8. I just downloaded my old World Works Platform Command PDFs again - just for Necromunda. Yeah, they are old, and yeah, they didn't age that well - but I can print up a lot. The Auld Grump
  9. Live

    Hmmmm... This.... Mordheim! Hmmmm... this.... Mordheim! I wouldn't mind repeating the theme a few times! The Auld Grump - yes, I like Mordheim... how could you tell?
  10. A long time ago, I said that all GW had to do, to get me back as a customer, was re-release Necromunda or Mordheim.... Now... they have. I am a happy Grump. (You all realize that I am going to drag Megan into this, don't you?) The Auld Grump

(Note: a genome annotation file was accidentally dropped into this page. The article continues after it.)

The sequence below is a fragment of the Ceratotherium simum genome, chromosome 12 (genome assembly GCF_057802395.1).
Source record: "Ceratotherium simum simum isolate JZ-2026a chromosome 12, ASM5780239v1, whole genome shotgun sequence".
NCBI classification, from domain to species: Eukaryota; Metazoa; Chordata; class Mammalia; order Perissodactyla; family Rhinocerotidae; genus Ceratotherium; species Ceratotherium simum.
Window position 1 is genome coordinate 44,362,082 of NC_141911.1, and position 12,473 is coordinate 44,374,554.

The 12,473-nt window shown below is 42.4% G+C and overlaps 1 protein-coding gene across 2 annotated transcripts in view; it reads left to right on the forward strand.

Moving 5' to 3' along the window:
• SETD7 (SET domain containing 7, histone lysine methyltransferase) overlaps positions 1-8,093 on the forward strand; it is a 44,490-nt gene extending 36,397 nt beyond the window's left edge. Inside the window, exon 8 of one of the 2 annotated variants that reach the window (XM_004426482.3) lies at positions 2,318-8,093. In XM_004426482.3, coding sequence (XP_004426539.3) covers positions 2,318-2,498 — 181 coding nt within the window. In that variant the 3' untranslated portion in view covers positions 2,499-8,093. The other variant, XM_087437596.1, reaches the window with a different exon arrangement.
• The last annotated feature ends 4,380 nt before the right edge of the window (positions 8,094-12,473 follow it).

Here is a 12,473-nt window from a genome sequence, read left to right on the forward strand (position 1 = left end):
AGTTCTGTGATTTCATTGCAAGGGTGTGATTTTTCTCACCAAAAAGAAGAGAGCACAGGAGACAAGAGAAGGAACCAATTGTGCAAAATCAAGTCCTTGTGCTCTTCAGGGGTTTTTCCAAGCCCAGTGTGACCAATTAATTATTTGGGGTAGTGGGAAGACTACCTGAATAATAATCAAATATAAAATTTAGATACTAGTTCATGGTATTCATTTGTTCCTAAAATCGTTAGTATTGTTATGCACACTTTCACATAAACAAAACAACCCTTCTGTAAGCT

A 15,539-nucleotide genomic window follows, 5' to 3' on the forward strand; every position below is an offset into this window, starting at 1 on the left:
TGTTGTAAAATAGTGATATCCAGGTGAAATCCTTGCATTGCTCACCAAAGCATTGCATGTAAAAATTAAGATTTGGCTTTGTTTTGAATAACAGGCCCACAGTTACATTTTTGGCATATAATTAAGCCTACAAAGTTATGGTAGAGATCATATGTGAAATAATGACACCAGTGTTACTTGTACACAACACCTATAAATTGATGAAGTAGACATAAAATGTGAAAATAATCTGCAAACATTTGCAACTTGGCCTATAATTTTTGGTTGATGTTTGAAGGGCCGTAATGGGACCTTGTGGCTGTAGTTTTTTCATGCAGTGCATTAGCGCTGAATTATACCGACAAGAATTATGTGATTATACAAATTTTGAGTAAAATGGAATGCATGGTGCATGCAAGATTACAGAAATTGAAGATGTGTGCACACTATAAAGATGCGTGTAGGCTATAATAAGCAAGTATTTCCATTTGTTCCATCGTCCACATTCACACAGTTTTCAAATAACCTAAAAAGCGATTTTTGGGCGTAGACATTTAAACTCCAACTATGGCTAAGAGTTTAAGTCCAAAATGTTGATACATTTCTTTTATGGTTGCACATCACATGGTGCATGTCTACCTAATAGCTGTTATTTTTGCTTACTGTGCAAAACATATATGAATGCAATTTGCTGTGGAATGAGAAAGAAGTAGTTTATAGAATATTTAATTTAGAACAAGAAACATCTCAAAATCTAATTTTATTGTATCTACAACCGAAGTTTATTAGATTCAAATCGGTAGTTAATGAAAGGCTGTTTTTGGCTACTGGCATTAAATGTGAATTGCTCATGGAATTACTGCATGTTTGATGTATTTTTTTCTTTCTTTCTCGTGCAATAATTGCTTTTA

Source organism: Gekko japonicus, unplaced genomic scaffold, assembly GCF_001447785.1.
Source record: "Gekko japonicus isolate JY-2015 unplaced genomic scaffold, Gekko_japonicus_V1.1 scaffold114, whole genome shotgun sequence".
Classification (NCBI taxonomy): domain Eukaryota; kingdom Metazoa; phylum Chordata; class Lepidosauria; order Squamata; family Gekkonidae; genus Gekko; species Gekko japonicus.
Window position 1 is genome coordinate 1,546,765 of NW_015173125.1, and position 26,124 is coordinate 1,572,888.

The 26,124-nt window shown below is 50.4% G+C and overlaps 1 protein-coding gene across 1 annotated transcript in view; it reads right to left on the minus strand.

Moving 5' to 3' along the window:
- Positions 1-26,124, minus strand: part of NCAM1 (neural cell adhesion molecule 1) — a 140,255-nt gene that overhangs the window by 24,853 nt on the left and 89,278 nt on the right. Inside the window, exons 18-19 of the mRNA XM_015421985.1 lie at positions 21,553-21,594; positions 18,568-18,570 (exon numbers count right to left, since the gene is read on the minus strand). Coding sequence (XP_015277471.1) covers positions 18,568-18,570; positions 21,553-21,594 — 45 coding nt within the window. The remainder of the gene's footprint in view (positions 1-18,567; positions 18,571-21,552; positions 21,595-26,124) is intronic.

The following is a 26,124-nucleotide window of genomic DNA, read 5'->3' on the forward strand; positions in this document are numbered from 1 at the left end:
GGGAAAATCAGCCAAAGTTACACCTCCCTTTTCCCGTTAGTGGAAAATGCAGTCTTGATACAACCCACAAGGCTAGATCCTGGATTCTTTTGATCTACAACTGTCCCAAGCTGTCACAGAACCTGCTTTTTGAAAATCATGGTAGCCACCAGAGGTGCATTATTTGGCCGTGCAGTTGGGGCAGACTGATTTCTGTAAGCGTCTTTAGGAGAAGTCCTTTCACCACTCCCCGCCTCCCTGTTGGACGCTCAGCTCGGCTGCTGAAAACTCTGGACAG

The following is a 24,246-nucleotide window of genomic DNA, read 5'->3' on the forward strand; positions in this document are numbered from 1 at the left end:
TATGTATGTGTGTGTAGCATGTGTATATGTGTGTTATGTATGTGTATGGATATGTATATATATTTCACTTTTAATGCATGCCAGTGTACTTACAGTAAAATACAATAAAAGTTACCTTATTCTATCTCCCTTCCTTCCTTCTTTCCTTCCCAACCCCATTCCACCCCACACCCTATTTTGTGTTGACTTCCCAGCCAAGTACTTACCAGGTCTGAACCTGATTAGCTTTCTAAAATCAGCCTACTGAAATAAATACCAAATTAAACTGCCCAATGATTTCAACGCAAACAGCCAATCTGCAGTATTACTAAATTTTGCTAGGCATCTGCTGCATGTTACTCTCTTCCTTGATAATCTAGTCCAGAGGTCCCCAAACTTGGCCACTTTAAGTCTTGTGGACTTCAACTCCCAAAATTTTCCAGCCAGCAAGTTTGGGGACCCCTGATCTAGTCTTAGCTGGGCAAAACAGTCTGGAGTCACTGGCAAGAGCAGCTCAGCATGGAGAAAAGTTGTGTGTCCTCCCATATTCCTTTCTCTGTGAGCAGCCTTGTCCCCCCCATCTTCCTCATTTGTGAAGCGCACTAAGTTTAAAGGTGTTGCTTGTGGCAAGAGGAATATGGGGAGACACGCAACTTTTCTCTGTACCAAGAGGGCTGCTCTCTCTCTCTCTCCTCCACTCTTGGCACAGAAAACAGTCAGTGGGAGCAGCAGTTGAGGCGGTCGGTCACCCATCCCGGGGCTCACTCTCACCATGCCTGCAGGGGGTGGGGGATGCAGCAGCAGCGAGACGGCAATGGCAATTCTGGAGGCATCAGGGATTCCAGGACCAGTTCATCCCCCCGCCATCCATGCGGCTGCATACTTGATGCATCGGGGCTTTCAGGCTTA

11. Yikes. Really, Pathfinder isn't that complex - especially for a sandbox setting, where you do not really need to worry about encounter balance. The project would have been a good deal easier if they had the same designers working on the Pathfinder version as had worked on the 3e version - the folks at Judges Guild started over, from the original, rather than updating the 3e version. (Different publisher. The 3e version was by Necromancer Games, which would later kind of become Frog God Games.) Necromancer had a much bigger staff than it is likely that the current incarnation of Judges Guild has. (The original Judges Guild was tiny. I want to say that it only had one full time person - and that was Bledsaw, who also owned the company.) At a guess, it is quite likely that they vastly underestimated the amount of work required - period - and likely put money in the wrong areas first. (This happens a lot for Kickstarters - folks not having any idea of how to proceed, and misallocating funds - do that too much, and the project will never recover.) So, things happen like suddenly realizing you have no art budget - aside from the cover, which you blew your entire art budget on. Or that you paid your writers, and forgot about editing. (A game system and mechanics editor is a very special beast - pretty much every edition of D&D, from OD&D to 5th, has suffered from this lack at some point - and D&D has suffered from it less than many others.) Or, oh, hey! We need to hire somebody to lay it out! (Another special beasty - and why Paizo uses such a standardized format - the first time is the worst.) That said - OD&D is probably the easiest to convert to 5e, and the PDF is easily available. The Auld Grump